Is TRN accurate data

Discussion in 'Junior League & Tournament Talk' started by Freak4tennis, Aug 19, 2011.

  1. Freak4tennis

    Freak4tennis Guest

    Regretfully I have seen many players especially foreign that come back as younger players and are "re TRN'd" as younger players. I submit that TRN is simply a case of garbage in / garbage out and that all coaches should seriously consider the data behind it.

    Example a boy who in 2006 played in the boys 12s went back to his home country and is now back in a different state as a "freshman" 2015 graduate?????
     
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  2. DownTheLine

    DownTheLine Hall of Fame

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    This is way off topic, but I think they weigh the sections...

    I've seen a player thats 8-0 against 1 stars 14-1 against 2 stars 6-3 against 3 stars and has a win over a 4 star

    and is still ranked under a player that is 2-1 unranked 3-1 against 1 stars 2-0 2 stars 1-4 3 stars and 0-4 aginst 4 stars...

    just because player two is from Socal
     
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  3. tennis5

    tennis5 Professional

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    TRN is a small company, and does not have the funds to do detective work.

    However, they are very receptive to any phone call about a player who commits fraud in regards to their age,

    and will act quickly to remedy the situation.

    Just make sure you have all your facts before you place the phone call.

    They will want a lot of details.
     
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  4. Freak4tennis

    Freak4tennis Guest

    Honest. I have no "axes" against them or their endeavor to make money. BUT when you are dealing with data that can in fact be manipulated by third parties to the extent that it affects others. One does have to question 1) the validity of the data 2) simply whether you as a coach should count on the data.
     
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  5. tball2day

    tball2day Semi-Pro

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    ...............................
     
    Last edited: Oct 25, 2012
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  6. Freak4tennis

    Freak4tennis Guest

    Last edited by a moderator: Aug 19, 2011
    #6
  7. Soianka

    Soianka Hall of Fame

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    He's 14 and a freshman. That seems about right to me.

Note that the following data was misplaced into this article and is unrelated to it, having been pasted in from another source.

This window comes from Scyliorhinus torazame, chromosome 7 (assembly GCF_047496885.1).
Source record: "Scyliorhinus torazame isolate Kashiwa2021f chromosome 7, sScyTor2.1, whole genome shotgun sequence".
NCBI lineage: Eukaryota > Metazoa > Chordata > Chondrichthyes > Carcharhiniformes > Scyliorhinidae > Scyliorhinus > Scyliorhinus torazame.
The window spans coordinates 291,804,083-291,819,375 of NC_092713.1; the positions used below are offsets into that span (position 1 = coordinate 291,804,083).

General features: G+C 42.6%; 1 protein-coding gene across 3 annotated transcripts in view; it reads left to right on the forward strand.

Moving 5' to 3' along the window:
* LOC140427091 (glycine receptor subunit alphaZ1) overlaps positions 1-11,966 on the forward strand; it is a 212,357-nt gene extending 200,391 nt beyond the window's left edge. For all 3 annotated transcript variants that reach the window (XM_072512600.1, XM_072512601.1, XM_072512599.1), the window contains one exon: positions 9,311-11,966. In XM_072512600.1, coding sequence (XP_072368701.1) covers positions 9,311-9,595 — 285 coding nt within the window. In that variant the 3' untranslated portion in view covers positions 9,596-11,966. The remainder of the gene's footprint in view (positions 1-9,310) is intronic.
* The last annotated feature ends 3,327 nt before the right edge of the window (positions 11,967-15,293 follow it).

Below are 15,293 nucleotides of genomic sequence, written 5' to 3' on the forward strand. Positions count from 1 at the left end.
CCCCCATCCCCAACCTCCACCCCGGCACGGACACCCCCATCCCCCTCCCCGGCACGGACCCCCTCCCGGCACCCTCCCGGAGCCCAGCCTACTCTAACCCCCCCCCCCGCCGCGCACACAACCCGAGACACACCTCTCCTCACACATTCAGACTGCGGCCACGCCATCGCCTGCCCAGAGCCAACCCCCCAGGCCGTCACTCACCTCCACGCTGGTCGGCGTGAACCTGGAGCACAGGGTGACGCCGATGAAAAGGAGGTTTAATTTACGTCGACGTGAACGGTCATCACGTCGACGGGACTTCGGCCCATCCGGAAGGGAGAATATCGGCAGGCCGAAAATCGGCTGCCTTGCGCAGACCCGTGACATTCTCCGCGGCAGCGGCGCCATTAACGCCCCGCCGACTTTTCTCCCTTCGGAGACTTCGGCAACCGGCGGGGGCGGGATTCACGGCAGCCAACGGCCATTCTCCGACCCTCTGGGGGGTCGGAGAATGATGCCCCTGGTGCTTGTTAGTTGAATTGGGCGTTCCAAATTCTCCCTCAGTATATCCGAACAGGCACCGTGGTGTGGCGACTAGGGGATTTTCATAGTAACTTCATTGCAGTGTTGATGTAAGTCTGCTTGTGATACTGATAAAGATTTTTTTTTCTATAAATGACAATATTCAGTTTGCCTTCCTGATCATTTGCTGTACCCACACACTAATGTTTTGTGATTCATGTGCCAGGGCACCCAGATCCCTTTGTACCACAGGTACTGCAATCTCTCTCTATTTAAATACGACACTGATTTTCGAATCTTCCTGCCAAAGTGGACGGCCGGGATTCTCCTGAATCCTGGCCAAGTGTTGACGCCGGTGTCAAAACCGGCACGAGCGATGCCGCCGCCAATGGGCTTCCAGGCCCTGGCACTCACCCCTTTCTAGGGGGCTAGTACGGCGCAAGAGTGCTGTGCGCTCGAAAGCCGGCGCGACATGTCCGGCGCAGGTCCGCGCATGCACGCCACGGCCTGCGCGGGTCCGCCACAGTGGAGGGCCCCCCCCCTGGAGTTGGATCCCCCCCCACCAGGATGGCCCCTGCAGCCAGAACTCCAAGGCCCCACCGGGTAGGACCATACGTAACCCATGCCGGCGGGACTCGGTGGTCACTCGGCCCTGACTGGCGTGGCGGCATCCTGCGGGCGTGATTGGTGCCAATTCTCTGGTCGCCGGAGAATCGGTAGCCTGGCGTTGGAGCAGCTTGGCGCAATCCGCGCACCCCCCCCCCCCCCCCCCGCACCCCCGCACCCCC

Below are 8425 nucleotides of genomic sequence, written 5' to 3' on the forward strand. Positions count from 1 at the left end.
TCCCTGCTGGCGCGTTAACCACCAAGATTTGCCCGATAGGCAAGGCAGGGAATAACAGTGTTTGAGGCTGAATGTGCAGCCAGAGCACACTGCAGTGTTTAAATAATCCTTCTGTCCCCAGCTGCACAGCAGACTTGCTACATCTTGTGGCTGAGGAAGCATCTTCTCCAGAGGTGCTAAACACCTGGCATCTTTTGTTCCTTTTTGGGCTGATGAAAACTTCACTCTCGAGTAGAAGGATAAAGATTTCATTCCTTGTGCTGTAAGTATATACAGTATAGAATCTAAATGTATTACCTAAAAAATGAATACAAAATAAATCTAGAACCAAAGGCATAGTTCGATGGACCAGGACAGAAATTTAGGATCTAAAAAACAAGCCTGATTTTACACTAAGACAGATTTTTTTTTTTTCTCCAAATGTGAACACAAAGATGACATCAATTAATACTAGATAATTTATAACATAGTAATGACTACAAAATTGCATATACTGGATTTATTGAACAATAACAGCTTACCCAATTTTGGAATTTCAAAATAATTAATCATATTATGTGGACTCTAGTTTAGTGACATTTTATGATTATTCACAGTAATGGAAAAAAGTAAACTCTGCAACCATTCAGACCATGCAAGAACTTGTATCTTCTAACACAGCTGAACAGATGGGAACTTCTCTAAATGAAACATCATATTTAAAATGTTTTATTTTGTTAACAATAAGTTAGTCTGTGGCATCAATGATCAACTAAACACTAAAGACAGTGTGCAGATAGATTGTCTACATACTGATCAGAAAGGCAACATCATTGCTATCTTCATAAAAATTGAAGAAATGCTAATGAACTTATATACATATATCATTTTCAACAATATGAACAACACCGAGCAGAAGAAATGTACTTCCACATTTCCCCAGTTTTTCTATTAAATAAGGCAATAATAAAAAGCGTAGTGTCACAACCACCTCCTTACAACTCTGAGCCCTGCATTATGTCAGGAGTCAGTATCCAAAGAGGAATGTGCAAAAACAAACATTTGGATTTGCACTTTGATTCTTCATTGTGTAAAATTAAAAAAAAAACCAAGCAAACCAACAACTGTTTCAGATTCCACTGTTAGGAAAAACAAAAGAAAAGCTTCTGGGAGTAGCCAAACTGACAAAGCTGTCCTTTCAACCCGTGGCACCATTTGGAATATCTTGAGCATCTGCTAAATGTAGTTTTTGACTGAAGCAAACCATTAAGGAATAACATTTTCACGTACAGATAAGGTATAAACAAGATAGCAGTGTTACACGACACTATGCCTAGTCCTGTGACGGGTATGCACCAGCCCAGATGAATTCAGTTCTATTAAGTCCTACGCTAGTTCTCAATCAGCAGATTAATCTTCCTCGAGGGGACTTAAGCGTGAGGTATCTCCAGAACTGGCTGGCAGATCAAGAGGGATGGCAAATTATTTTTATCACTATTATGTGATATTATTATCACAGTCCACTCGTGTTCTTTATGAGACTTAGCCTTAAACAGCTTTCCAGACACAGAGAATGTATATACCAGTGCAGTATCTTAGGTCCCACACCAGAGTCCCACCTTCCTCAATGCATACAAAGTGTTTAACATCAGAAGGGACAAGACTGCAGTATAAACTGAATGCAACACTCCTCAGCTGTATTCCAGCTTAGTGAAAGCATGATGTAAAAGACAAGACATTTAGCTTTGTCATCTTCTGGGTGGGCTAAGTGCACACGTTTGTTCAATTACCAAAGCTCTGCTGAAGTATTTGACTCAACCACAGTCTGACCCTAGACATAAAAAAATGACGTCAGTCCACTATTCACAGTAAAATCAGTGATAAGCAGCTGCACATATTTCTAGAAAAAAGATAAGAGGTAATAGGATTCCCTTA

What seems wrong about it to you?

    If he's the same kid who played the 12's in 2006, he would have been 10 then. That's hardly reason for alarm. Lots of 10 year olds play the 12 and unders.
     
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  8. Freak4tennis

    Freak4tennis Guest

    ^^^^November birth month. And a world traveling ITF. Honest I could care less. I care for the kids losing $$$ to this kid.
     
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  9. racket-e

    racket-e New User

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    They don't. There are tons of explanations for why stars do not necessarily mean certain players are better. First of all, age. A 3 star sophomore usually is about even with a 4 star freshman just as an example. Second of all someone could be a 4 star and be ranked 300 because the star ratings had not been updated yet, while someone could be a 2 star and be rated 300 for the same reason. Even after the rating period a 3 star can be between 175-400, a 2 star anywhere between 401-1000ish, etc.
     
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  10. Freak4tennis

    Freak4tennis Guest

    You are 100% correct "they don't". Seriously it's too much data for a small company to compile accurately. Add to that the saviness of parents and federations, add to that the freedom in which we are giving "big time" scholarships and one has to question the accuracy of the data and whether or not there should be ANY credibility placed upon it.

    Now if you factor in that they may not be credible, then add the PPR (points per round) concept. You wonder for a second???????